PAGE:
Saturday, 13 August 2016

Haddon Hall - Geology


A general view of Haddon Hall

Having spent 6 months visiting various mediaeval churches and other ecclesiastical buildings in and around South Yorkshire - by bus - to investigate their construction history and to assess their potential for Geotourism, I took advantage of a hot, sunny day to visit Haddon Hall; however, even though this was meant to be a day off from work, the route from Sheffield to Haddon Hall passes through some spectacular landforms and it turned out to be a busman's holiday.


A geological map of the area around Haddon Hall

The bedrock geology of the area around Haddon Hall comprises the Lower Carboniferous Eyam Limestone Formation and the Longstone Mudstone, which are unconformably overlain by the Bowland Formation – mudstone, siltstone and sandstone of Upper Carboniferous age.


A view of the River Wye from Haddon Hall 

Here, the River Wye has exploited the relative physical weakness of the Bowland Formation and meanders around one of the knoll reefs that protrudes above the surrounding softer rocks - and upon which Haddon Hall is built. The British Geological Survey, in their memoir for the region, highlights a typical section that shows 1.9 metres of crinoidal limestone with a little chert.


An exposure of a knoll reef in the Eyam Limestone

This part of Derbyshire is also partly covered in Quaternary age till, which I once had the opportunity to observe in a thick section at the nearby Alport Quarry, whilst undertaking a survey of the RIGS in the Peak District National Park - to assess their conservation, aesthetic and educational value.

Thursday, 4 August 2016

All Hallows Church - The Interior



Various polished stones


Having rejuvenated my professional interests in standing buildings archaeology, by thoroughly investigating St. Helen's church in Treeton, I have since visited more than 25 mediaeval churches in the last 6 months.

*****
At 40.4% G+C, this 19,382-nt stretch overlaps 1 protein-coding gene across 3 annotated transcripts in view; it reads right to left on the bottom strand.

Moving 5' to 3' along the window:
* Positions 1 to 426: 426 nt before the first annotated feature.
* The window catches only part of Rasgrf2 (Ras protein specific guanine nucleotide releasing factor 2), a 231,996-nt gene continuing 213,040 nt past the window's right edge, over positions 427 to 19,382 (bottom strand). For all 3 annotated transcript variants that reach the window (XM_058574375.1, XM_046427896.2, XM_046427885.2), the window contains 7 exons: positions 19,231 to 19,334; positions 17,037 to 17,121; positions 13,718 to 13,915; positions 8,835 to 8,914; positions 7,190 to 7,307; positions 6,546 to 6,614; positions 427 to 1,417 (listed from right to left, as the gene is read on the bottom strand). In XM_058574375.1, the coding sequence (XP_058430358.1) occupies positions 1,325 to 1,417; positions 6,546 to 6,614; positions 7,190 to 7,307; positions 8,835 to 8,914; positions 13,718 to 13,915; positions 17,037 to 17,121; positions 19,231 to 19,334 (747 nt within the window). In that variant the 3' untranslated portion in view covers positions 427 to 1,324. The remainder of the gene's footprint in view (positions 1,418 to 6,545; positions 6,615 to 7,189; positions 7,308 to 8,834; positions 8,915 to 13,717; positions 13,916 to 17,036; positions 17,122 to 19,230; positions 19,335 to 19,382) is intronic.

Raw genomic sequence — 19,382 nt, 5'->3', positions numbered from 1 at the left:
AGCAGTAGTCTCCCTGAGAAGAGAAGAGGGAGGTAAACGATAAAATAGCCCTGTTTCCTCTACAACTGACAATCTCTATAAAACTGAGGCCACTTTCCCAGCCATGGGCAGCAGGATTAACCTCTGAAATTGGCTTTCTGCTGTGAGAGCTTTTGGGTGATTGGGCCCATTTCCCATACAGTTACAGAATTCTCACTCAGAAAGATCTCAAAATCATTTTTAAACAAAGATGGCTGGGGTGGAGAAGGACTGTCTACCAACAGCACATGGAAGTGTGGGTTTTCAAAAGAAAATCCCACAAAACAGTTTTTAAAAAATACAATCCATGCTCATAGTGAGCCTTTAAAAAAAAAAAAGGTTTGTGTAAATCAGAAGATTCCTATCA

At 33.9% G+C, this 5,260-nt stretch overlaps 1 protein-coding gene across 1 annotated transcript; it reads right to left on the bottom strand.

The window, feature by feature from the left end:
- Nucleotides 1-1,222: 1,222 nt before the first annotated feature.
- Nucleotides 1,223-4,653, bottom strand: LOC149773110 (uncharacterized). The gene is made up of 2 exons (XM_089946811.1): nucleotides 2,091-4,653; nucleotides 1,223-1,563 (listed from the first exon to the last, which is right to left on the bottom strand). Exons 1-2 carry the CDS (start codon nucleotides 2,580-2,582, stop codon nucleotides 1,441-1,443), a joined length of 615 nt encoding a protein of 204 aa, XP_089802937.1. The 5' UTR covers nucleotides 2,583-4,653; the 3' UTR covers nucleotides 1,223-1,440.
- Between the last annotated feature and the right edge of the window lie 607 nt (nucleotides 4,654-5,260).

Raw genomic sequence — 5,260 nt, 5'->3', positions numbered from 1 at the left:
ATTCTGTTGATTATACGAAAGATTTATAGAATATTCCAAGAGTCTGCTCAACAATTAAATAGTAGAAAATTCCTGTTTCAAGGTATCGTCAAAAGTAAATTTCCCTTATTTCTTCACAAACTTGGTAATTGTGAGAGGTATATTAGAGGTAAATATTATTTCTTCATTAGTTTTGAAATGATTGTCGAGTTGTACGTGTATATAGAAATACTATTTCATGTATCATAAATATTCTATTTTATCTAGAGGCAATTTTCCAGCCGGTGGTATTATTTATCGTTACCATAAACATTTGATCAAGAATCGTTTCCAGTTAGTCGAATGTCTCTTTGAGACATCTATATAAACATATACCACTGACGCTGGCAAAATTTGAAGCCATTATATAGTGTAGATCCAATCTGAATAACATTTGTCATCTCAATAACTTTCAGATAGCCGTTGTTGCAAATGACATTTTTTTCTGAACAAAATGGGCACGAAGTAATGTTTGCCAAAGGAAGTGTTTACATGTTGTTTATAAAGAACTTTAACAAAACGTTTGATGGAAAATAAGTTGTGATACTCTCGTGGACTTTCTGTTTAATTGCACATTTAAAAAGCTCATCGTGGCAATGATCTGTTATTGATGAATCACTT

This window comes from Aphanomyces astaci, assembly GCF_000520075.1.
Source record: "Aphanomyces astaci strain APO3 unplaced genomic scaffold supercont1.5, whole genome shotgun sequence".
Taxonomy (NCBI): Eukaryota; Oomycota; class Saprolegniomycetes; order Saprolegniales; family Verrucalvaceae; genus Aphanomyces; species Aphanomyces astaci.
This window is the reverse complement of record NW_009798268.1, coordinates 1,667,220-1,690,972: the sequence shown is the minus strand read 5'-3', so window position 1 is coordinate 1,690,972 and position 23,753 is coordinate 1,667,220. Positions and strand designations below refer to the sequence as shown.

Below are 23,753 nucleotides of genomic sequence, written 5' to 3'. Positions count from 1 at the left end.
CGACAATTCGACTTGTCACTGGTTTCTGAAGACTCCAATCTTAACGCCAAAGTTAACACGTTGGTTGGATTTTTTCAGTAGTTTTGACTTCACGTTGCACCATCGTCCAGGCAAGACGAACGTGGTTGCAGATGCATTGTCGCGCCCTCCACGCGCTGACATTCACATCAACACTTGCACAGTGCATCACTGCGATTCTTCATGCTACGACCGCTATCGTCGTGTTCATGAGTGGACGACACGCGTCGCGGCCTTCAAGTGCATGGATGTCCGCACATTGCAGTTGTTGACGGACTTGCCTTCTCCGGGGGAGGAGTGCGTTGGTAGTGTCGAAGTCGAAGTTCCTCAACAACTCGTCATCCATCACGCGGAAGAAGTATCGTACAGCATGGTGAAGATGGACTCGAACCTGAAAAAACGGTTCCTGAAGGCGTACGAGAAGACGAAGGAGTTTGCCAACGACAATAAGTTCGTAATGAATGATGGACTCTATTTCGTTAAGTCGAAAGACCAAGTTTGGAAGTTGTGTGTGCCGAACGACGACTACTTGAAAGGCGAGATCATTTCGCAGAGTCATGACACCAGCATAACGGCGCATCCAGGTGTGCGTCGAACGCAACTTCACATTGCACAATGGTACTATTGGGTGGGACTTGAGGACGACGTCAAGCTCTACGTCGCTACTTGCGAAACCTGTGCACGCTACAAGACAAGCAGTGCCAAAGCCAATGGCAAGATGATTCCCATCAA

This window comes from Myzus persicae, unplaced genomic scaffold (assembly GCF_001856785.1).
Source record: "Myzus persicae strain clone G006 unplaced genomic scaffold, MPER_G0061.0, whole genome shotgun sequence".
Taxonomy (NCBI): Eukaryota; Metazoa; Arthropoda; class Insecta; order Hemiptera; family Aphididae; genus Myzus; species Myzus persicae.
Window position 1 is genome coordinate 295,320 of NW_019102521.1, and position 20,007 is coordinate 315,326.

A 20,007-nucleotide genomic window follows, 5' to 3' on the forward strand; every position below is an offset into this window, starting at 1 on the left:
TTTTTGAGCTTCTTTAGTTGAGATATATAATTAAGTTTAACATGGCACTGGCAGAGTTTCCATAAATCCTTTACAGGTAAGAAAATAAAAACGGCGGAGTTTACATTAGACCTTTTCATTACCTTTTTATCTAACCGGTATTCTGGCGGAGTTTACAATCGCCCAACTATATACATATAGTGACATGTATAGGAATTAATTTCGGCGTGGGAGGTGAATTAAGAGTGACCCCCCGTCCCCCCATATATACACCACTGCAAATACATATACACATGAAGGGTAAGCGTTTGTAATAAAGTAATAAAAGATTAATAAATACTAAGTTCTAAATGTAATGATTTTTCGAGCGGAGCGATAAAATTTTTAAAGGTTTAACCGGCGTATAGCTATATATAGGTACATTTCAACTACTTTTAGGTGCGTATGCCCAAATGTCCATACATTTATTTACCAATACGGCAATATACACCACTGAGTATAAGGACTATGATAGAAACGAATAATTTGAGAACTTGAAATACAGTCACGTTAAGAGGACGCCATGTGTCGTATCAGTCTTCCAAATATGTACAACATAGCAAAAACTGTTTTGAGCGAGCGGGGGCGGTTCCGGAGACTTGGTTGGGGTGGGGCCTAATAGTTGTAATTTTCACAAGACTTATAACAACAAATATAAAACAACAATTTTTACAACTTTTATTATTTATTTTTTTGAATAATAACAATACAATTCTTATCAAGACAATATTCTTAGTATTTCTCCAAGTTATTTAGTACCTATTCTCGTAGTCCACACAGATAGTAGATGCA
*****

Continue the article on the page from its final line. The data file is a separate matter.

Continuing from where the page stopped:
A fine monument
Knowing that very many of them are now generally locked, on several occasions these visits have had to be by prior appointment - but I have also been surprised to visit a church speculatively and find that it was open when I expected it to be closed, and vice-versa.

Despite my attempts to gain access to the interior of all the churches in Rotherham that I set out to visit this summer, there have been problems in contacting key holders and some of them are still yet to be explored; however, this intensive period of investigation of the geology, landscapes and historic buildings of this region has given me more than enough information – and photographs - to keep me busy for very many months.

Although the interior of All Hallows church in Harthill, with its splendid Italian marbles, still needs to be thoroughly investigated, I decided that it was time to have a break from old churches - for the time being - and made plans to visit Haddon Hall instead.


A view of limestone and sandstone in the Nave and Chancel Arch